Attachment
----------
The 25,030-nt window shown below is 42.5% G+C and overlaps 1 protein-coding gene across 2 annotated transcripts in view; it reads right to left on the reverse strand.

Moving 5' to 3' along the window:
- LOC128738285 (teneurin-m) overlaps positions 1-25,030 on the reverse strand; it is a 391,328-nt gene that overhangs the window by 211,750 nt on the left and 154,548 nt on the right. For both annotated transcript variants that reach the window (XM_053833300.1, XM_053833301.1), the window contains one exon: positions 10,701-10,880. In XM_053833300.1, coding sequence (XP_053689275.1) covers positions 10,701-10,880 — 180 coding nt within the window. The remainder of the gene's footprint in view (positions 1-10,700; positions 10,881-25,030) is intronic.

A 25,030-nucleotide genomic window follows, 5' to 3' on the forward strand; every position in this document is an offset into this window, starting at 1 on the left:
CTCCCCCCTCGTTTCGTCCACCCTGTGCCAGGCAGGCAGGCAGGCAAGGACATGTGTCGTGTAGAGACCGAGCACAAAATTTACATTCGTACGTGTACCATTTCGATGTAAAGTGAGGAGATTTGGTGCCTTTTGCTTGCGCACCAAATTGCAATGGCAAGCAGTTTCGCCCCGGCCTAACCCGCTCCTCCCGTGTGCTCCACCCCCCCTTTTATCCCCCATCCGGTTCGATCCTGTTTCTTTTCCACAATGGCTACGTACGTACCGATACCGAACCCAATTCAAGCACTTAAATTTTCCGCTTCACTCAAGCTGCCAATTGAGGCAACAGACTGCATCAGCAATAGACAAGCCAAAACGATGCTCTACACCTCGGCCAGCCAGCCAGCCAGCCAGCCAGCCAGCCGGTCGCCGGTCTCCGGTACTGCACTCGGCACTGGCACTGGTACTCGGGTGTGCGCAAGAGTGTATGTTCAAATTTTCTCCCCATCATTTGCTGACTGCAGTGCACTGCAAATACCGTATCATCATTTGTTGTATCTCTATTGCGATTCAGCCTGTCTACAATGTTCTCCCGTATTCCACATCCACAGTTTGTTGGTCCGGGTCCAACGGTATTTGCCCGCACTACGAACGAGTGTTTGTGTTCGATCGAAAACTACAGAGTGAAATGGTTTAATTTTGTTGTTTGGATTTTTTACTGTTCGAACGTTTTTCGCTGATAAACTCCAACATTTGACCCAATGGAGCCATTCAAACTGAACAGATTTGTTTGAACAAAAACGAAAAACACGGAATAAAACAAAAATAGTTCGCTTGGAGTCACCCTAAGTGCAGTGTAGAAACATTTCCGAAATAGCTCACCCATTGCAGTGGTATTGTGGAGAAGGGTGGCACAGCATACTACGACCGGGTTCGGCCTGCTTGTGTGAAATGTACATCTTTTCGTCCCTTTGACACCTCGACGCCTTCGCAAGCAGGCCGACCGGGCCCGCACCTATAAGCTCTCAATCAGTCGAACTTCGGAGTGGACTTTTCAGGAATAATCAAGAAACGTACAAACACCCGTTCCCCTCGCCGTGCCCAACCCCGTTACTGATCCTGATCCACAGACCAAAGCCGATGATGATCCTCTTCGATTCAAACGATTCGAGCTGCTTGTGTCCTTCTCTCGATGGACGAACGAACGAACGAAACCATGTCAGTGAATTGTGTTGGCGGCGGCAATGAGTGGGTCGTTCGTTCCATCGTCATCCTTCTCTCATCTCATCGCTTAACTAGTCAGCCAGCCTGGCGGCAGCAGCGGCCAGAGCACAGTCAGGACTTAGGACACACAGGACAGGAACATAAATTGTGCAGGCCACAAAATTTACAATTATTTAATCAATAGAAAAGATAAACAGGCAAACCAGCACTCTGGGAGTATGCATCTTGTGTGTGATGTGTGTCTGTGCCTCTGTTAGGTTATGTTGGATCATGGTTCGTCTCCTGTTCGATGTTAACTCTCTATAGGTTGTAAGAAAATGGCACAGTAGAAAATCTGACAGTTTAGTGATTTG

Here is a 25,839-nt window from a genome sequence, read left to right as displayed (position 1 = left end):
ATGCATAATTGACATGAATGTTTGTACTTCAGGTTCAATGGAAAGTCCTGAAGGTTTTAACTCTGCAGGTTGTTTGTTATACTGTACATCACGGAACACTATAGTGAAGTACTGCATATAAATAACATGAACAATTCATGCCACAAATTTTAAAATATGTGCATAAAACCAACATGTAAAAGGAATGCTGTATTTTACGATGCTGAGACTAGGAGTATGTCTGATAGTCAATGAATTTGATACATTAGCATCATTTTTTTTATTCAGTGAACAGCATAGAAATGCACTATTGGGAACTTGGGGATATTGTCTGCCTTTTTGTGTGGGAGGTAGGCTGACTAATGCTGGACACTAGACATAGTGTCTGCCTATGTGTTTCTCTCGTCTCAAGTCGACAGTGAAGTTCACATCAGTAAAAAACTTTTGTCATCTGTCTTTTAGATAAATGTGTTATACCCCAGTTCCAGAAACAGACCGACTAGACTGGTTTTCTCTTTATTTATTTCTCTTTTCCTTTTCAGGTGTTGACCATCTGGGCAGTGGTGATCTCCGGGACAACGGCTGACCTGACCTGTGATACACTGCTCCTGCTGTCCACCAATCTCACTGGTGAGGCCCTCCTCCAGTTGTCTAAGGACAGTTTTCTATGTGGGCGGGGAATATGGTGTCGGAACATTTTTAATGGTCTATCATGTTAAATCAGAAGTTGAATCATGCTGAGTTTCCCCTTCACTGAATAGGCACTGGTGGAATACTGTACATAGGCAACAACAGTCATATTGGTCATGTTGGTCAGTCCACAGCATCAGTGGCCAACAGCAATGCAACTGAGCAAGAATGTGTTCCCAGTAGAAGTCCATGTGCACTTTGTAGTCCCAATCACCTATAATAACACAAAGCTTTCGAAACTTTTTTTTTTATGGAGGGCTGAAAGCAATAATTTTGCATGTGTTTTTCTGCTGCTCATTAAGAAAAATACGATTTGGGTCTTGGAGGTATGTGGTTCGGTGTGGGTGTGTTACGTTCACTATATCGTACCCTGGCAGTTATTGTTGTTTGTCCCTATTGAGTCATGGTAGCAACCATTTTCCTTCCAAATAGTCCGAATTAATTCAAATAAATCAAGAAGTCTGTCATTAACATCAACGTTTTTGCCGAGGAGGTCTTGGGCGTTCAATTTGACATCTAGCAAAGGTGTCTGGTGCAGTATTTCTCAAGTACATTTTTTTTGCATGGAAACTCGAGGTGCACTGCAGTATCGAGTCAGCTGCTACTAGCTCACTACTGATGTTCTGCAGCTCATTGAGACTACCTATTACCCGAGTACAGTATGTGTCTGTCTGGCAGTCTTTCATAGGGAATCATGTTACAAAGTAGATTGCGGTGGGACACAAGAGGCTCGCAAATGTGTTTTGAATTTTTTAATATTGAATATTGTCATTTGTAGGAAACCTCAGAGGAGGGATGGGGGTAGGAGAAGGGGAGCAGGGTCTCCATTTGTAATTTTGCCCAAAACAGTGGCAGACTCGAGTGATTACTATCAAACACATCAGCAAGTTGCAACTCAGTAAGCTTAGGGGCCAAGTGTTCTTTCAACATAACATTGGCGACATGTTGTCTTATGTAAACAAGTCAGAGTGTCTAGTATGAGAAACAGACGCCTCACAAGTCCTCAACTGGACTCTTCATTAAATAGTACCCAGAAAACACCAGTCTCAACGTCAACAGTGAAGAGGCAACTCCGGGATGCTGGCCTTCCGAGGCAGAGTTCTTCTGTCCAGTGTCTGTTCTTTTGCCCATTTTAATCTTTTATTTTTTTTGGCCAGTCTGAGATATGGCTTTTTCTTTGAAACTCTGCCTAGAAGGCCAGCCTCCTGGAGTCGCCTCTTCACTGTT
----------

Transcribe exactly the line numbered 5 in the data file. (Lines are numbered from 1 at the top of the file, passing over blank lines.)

CTCCCCCCTCGTTTCGTCCACCCTGTGCCAGGCAGGCAGGCAGGCAAGGACATGTGTCGTGTAGAGACCGAGCACAAAATTTACATTCGTACGTGTACCATTTCGATGTAAAGTGAGGAGATTTGGTGCCTTTTGCTTGCGCACCAAATTGCAATGGCAAGCAGTTTCGCCCCGGCCTAACCCGCTCCTCCCGTGTGCTCCACCCCCCCTTTTATCCCCCATCCGGTTCGATCCTGTTTCTTTTCCACAATGGCTACGTACGTACCGATACCGAACCCAATTCAAGCACTTAAATTTTCCGCTTCACTCAAGCTGCCAATTGAGGCAACAGACTGCATCAGCAATAGACAAGCCAAAACGATGCTCTACACCTCGGCCAGCCAGCCAGCCAGCCAGCCAGCCAGCCGGTCGCCGGTCTCCGGTACTGCACTCGGCACTGGCACTGGTACTCGGGTGTGCGCAAGAGTGTATGTTCAAATTTTCTCCCCATCATTTGCTGACTGCAGTGCACTGCAAATACCGTATCATCATTTGTTGTATCTCTATTGCGATTCAGCCTGTCTACAATGTTCTCCCGTATTCCACATCCACAGTTTGTTGGTCCGGGTCCAACGGTATTTGCCCGCACTACGAACGAGTGTTTGTGTTCGATCGAAAACTACAGAGTGAAATGGTTTAATTTTGTTGTTTGGATTTTTTACTGTTCGAACGTTTTTCGCTGATAAACTCCAACATTTGACCCAATGGAGCCATTCAAACTGAACAGATTTGTTTGAACAAAAACGAAAAACACGGAATAAAACAAAAATAGTTCGCTTGGAGTCACCCTAAGTGCAGTGTAGAAACATTTCCGAAATAGCTCACCCATTGCAGTGGTATTGTGGAGAAGGGTGGCACAGCATACTACGACCGGGTTCGGCCTGCTTGTGTGAAATGTACATCTTTTCGTCCCTTTGACACCTCGACGCCTTCGCAAGCAGGCCGACCGGGCCCGCACCTATAAGCTCTCAATCAGTCGAACTTCGGAGTGGACTTTTCAGGAATAATCAAGAAACGTACAAACACCCGTTCCCCTCGCCGTGCCCAACCCCGTTACTGATCCTGATCCACAGACCAAAGCCGATGATGATCCTCTTCGATTCAAACGATTCGAGCTGCTTGTGTCCTTCTCTCGATGGACGAACGAACGAACGAAACCATGTCAGTGAATTGTGTTGGCGGCGGCAATGAGTGGGTCGTTCGTTCCATCGTCATCCTTCTCTCATCTCATCGCTTAACTAGTCAGCCAGCCTGGCGGCAGCAGCGGCCAGAGCACAGTCAGGACTTAGGACACACAGGACAGGAACATAAATTGTGCAGGCCACAAAATTTACAATTATTTAATCAATAGAAAAGATAAACAGGCAAACCAGCACTCTGGGAGTATGCATCTTGTGTGTGATGTGTGTCTGTGCCTCTGTTAGGTTATGTTGGATCATGGTTCGTCTCCTGTTCGATGTTAACTCTCTATAGGTTGTAAGAAAATGGCACAGTAGAAAATCTGACAGTTTAGTGATTTG